Some of my favorite moments from Andy Duncan stories:
"Are you a man who appreciates amusements, then?"--The droll wit in every line of that sexy divertissement "The Premature Burials."
"Hellís about full."--The moment in the first scene of "Beluthahatchie" where the voice of the old woman calling out for Jesus is cut off in mid-word.
"Not just game acceptance with a hint of weariness, but something downright wise and tragic as well."--In "Fennemanís Mouth," the implicit parallel between the video synthesis of events that did not happen, and peopleís subjective memories of their interpersonal relations--which turns a comedy into a personal and political statement.
"Stress? Love? Syphilis? Who can say?"--Just about everything in "Grand Guignol."
"But as the years pass by, my ears get better."--The loving, leisurely portrait of 1930ís radio in "Liza and the Crazy Water Man."
"Private Angelo slid down the crumbling slope on top of Papa, then crawled through him and leaned over me, examining my eyes and face."-- In "Fortitude," the overlapping actions of Angelo and Patton in the shell hole, and Pattonís conversation with the ghost of his father.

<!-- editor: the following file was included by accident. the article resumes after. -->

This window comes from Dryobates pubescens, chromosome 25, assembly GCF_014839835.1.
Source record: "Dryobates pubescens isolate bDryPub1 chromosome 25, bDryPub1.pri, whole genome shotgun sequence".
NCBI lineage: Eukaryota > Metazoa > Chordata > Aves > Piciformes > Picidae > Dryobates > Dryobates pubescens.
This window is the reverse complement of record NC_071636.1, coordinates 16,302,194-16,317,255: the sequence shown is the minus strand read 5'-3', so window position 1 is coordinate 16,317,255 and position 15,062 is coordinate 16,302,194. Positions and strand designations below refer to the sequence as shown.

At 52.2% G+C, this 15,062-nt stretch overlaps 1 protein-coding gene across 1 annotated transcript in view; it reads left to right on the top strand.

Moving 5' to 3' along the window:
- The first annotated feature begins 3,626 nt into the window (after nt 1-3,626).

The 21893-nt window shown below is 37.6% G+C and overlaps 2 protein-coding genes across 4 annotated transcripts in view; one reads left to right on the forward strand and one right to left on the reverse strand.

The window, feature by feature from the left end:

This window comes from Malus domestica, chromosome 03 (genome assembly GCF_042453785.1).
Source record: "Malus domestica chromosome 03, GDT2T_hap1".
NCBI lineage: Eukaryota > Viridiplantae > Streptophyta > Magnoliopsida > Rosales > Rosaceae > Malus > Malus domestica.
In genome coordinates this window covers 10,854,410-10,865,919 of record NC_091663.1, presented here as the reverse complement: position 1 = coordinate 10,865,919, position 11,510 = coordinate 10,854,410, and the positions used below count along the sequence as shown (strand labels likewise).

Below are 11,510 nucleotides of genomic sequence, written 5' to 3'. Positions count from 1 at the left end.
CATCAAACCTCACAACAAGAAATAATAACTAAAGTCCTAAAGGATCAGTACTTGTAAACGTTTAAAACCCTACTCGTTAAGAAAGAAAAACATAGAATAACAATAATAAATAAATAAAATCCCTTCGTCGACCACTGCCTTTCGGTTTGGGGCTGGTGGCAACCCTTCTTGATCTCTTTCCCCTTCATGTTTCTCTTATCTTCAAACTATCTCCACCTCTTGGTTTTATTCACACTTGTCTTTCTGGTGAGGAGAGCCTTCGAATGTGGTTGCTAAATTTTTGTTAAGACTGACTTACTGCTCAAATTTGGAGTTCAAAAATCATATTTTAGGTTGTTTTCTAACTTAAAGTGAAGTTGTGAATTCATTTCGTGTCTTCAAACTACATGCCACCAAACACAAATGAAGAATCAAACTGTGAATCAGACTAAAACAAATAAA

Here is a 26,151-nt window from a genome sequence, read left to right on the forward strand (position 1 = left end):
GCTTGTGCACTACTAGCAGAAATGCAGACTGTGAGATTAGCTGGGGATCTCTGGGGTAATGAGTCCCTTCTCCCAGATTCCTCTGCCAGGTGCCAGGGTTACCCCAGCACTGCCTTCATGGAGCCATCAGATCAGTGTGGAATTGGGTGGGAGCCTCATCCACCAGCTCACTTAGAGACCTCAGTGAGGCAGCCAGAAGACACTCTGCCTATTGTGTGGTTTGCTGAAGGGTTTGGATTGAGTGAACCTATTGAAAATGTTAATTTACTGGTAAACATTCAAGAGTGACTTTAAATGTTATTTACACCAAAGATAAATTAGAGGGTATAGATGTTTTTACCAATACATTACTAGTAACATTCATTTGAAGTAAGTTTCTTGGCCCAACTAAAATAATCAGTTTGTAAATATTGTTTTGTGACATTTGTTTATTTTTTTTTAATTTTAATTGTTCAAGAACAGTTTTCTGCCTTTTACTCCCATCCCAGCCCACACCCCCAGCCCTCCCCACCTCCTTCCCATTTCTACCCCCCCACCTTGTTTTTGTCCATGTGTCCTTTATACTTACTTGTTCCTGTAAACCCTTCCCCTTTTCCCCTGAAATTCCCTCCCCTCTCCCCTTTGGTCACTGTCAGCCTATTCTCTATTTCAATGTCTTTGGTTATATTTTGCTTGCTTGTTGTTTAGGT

"Iím talking to the man whatís come to kill me. You see anyone else here that wants to do it?"--In that ambiguous epic of ordinary Americans taking on the age-old burden of capital punishment, "The Executionersí Guild," the moment the phone begins ringing the middle of the execution. And especially the reason for that call.
I wish I had written all of these, and am damn proud to know the man who did.
Those of you who have been lucky enough to meet him know that in person, as much as on the page, Andy Duncan has the Southerner's gift for words. When he wants to, he can crank up a South Carolina accent as broad as the Piedmont, and those Northerners who automatically assume anyone with a southern drawl is lacking twenty IQ points are ripe for a plucking. Andy has a few stories to tell. If you stop by the Duncan residence for a brief word with him, donít leave your car running and a quart of ice cream on the front seat.
Had he been born in the nineteenth century, I imagine Andy at home in some dry goods store or print shop, idling away the afternoon gossiping about the town eccentrics (of whom he would be the prime example)--if you will allow a small town rustic an anthropologist's interest in UFO cults and the life of the waitress and medieval history and the European avant garde. And in the alternate history where Andy was born in 1835 instead of 1964, if heíd managed not to get himself killed in the Civil War, I can easily imagine him striking up an acquaintance with another backwoods eccentric with an active mind, a guy named Sam Clemens from Missouri who wrote, "If Iíd a knowed what a trouble it was to make a book I wouldnít a tacked it."
Hereís one reader whoís glad both of them
copyright 2000 by John Kessel